The U.S. Supreme Court resolved a circuit court split regarding the standard of review applicable to district court decisions that evaluate the enforceability of EEOC investigative subpoenas and held yesterday that an abuse of discretion standard applies.

In McLane Co., Inc. v. Equal Employment Opportunity Commission, the Court rejected a de novo standard of review, which the Ninth Circuit Court of Appeals had consistently applied, and adopted the view of other circuit courts that an abuse of discretion standard of review is appropriate. Given this determination, the Supreme Court's decision likely will result in fewer appeals of EEOC subpoena enforcement decisions and, in turn, quicker EEOC investigations.

The case arose out of a gender discrimination charge that Damiana Ochoa filed against her former employer, the McLane Company. After Ms. Ochoa returned from maternity leave, McLane asked her to take a physical evaluation to show she could perform her physically demanding job at a distribution center. After Ms. Ochoa failed the evaluation three times, McLane fired her.

As part of its investigation, the EEOC moved to enforce a subpoena to McLane requesting "pedigree information," including names, Social Security numbers, last known addresses, and telephone numbers of other employees who had been asked to take the evaluation. The U.S. District Court for the District of Arizona refused to enforce the EEOC subpoena, holding that the information was not relevant to an EEOC determination of systematic discrimination, because a determination could be made based on other information McLane had provided.

The EEOC appealed, and the Ninth Circuit reversed. Conducting a de novo review, the Ninth Circuit determined the pedigree information was relevant to the EEOC's investigation because it might be used to locate and interview other employees, which "might cast light on the allegations against McLane—whether positively or negatively."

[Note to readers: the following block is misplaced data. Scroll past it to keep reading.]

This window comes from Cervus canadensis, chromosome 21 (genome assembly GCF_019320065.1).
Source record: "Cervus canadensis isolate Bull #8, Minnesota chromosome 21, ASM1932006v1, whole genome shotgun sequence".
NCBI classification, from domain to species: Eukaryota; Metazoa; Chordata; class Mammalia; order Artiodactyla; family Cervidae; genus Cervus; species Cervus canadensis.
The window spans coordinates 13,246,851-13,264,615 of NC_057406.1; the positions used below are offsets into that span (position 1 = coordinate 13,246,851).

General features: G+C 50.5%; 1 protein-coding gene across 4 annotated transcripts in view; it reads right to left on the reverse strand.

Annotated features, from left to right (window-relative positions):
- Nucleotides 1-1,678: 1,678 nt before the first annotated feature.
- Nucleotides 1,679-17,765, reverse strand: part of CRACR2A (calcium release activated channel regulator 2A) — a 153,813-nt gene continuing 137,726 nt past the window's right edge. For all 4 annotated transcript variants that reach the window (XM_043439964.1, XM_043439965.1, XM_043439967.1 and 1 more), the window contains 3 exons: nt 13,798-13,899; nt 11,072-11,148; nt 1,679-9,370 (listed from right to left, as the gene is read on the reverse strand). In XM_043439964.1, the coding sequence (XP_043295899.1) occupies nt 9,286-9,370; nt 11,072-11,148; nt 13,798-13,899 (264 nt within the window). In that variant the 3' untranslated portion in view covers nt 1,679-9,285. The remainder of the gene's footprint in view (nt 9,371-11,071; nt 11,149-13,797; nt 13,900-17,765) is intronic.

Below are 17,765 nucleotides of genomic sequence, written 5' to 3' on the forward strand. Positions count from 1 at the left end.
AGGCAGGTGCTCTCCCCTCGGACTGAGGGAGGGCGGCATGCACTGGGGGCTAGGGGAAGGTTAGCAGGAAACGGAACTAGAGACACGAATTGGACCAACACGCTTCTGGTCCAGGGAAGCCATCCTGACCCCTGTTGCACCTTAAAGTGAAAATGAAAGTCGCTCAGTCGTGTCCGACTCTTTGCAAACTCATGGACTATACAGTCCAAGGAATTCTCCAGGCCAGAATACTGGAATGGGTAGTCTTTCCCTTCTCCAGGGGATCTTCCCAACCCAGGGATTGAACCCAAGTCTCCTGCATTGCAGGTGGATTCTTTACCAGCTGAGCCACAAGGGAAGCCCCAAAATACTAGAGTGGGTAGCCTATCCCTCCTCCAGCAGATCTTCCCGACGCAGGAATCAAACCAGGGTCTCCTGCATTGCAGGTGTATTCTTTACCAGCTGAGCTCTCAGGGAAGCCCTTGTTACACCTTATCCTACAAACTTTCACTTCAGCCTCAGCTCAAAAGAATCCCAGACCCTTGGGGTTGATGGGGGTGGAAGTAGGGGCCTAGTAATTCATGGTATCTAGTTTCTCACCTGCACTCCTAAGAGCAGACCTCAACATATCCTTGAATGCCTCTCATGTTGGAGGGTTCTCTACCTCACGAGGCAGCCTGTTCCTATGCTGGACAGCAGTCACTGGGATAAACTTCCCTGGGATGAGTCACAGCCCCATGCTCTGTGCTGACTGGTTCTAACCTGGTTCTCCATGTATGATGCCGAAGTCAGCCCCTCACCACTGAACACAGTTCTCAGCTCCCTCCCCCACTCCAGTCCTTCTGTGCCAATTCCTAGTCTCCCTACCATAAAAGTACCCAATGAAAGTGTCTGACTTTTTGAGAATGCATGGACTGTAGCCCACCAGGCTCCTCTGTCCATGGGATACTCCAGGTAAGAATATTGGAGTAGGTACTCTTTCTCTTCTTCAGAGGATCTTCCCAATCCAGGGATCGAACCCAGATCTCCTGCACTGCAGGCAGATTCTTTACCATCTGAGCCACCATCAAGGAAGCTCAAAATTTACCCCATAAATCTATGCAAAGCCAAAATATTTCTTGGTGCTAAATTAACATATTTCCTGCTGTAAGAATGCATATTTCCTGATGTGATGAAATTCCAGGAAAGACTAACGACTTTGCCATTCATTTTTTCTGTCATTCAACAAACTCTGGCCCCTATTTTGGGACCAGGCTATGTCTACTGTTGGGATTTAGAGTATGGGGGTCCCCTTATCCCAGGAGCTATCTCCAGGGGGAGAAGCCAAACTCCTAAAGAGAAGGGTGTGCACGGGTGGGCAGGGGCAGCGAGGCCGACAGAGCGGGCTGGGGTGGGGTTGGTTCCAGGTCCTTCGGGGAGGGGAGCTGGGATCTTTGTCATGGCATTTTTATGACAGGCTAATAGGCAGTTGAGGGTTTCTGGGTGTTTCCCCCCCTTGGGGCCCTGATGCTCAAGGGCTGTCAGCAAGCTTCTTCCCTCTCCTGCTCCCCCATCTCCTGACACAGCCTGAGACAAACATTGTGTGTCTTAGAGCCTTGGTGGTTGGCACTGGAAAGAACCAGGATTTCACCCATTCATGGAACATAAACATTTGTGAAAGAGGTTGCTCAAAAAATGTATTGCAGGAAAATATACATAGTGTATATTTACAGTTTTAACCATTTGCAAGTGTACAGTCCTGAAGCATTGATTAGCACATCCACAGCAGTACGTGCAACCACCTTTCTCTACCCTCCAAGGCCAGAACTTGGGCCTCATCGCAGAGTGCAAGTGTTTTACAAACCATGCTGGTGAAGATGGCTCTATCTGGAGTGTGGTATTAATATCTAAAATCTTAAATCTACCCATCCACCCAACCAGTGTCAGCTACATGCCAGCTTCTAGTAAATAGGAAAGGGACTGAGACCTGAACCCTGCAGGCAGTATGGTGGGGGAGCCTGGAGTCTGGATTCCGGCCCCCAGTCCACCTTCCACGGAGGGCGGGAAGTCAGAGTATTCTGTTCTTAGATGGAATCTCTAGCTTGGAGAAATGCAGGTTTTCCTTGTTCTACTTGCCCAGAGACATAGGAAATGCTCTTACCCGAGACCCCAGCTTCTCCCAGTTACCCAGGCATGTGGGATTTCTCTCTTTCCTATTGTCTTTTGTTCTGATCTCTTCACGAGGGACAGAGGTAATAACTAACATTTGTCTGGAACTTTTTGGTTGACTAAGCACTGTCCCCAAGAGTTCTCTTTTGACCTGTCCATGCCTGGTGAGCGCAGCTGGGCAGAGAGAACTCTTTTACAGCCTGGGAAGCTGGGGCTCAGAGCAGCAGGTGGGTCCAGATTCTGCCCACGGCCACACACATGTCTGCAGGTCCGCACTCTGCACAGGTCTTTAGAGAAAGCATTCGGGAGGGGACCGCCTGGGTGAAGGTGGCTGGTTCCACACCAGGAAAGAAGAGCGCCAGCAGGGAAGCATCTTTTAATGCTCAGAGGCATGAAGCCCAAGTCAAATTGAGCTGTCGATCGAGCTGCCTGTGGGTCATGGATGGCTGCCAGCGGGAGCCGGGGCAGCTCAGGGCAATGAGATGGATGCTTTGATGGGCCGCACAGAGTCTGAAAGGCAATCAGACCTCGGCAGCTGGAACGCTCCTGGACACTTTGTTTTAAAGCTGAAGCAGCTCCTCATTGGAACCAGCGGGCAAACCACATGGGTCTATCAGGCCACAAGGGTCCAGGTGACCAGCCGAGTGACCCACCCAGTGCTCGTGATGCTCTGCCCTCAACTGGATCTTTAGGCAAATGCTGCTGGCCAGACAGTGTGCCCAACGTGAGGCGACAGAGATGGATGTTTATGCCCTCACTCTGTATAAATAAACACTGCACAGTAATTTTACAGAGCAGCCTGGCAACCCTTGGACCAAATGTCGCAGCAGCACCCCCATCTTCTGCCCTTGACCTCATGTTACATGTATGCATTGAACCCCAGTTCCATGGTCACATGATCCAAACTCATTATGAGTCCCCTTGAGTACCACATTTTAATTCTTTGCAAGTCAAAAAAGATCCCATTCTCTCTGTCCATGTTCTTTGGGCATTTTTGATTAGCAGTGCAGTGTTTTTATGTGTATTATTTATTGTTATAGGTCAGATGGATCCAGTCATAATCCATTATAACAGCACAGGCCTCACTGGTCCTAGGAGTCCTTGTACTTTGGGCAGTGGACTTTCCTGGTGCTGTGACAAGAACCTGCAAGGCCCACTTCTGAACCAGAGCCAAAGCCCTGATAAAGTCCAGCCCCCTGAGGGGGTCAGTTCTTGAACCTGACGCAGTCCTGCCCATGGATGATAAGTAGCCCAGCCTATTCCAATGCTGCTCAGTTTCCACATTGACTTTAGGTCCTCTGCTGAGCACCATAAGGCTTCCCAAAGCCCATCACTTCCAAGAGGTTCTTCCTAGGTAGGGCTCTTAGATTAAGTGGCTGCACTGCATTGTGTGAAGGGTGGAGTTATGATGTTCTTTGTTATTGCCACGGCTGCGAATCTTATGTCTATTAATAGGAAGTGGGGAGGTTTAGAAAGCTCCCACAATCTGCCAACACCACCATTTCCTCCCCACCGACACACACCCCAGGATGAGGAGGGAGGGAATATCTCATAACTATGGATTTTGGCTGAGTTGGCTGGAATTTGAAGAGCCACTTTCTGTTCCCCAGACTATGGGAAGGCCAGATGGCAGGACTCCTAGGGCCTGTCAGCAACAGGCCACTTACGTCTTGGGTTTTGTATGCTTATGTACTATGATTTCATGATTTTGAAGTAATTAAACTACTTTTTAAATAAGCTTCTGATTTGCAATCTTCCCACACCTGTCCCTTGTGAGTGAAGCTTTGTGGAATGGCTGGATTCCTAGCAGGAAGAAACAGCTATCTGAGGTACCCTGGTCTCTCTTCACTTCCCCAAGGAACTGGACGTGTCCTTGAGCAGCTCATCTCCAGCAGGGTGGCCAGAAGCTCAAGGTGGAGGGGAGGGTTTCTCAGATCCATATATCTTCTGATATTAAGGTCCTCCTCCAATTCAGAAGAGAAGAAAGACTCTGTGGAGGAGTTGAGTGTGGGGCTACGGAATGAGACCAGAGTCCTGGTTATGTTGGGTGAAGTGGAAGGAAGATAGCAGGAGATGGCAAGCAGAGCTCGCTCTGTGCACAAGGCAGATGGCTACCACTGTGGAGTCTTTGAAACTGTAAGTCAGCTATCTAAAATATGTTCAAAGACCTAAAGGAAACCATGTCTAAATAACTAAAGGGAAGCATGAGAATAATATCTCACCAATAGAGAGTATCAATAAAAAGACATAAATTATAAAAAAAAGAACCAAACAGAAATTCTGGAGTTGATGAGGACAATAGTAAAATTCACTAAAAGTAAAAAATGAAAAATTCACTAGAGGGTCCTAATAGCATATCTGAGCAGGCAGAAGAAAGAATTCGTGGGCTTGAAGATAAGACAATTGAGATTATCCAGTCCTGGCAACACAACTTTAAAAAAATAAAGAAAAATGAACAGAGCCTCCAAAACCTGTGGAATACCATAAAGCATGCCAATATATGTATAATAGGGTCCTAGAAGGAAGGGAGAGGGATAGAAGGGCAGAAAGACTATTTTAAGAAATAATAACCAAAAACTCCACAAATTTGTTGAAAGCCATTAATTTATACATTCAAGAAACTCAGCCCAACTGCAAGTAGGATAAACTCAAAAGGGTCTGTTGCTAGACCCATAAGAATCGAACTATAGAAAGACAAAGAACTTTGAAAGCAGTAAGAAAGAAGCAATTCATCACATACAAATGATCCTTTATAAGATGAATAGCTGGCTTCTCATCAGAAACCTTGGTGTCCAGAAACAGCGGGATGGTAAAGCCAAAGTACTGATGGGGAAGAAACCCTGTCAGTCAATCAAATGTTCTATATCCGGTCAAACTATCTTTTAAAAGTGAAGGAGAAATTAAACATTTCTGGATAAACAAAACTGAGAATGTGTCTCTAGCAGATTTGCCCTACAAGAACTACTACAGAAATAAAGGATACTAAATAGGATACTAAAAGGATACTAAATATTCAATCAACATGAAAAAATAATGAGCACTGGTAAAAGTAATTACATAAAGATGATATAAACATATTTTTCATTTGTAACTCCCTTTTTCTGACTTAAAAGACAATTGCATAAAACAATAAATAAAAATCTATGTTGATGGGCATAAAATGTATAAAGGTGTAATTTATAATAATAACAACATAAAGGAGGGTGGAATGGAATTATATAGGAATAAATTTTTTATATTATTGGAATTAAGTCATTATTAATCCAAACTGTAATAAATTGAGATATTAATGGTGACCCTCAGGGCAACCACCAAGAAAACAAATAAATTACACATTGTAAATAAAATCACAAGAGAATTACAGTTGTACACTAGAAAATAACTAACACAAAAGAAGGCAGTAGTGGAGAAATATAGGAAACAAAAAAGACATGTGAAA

The Supreme Court vacated the Ninth Circuit opinion. The Court held that a deferential abuse of discretion standard should apply to a district court’s decision on the enforcement of an EEOC investigative subpoena, because the courts of appeal historically have applied a deferential review to district court subpoena decisions. Also, according to the Court, the trial courts are better suited to make the type of fact-intensive, case-specific determinations necessary to evaluate whether to enforce an EEOC subpoena.

The Court's opinion also provided guidance to district courts, stating: "[a] district court deciding whether evidence is 'relevant' under Title VII need not defer to the EEOC's decision on that score; it must simply answer the question cognizant of the agency’s broad authority to seek and obtain evidence." District courts, therefore, may make their own determination, unbound by the EEOC's determination. In assessing an EEOC subpoena, "relevant" should be understood "generously," to permit the EEOC "access to virtually any material that might cast light on the allegations against the employer."

Ballard Spahr's Labor and Employment Group routinely helps employers respond to administrative charges of discrimination.

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